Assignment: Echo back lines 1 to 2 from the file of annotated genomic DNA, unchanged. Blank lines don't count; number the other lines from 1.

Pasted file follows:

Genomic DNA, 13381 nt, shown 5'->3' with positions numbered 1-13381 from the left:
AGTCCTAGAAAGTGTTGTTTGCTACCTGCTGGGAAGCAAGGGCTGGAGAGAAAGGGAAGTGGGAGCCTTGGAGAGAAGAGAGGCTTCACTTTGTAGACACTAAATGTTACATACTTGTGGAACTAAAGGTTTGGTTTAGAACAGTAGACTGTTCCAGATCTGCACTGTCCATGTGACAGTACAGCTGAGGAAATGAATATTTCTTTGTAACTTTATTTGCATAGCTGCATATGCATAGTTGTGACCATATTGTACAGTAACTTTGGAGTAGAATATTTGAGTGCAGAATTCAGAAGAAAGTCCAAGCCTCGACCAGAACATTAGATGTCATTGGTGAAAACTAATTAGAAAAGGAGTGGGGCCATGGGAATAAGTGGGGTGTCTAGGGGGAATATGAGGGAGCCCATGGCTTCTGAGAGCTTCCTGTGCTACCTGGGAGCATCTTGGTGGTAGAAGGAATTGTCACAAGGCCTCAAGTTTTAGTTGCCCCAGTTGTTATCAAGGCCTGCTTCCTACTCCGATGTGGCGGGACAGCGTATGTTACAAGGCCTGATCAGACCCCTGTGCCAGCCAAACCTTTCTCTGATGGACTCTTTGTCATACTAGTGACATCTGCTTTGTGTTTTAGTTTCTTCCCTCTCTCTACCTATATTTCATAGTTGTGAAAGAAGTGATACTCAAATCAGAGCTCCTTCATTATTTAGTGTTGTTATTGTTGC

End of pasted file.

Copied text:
Genomic DNA, 13381 nt, shown 5'->3' with positions numbered 1-13381 from the left:
AGTCCTAGAAAGTGTTGTTTGCTACCTGCTGGGAAGCAAGGGCTGGAGAGAAAGGGAAGTGGGAGCCTTGGAGAGAAGAGAGGCTTCACTTTGTAGACACTAAATGTTACATACTTGTGGAACTAAAGGTTTGGTTTAGAACAGTAGACTGTTCCAGATCTGCACTGTCCATGTGACAGTACAGCTGAGGAAATGAATATTTCTTTGTAACTTTATTTGCATAGCTGCATATGCATAGTTGTGACCATATTGTACAGTAACTTTGGAGTAGAATATTTGAGTGCAGAATTCAGAAGAAAGTCCAAGCCTCGACCAGAACATTAGATGTCATTGGTGAAAACTAATTAGAAAAGGAGTGGGGCCATGGGAATAAGTGGGGTGTCTAGGGGGAATATGAGGGAGCCCATGGCTTCTGAGAGCTTCCTGTGCTACCTGGGAGCATCTTGGTGGTAGAAGGAATTGTCACAAGGCCTCAAGTTTTAGTTGCCCCAGTTGTTATCAAGGCCTGCTTCCTACTCCGATGTGGCGGGACAGCGTATGTTACAAGGCCTGATCAGACCCCTGTGCCAGCCAAACCTTTCTCTGATGGACTCTTTGTCATACTAGTGACATCTGCTTTGTGTTTTAGTTTCTTCCCTCTCTCTACCTATATTTCATAGTTGTGAAAGAAGTGATACTCAAATCAGAGCTCCTTCATTATTTAGTGTTGTTATTGTTGC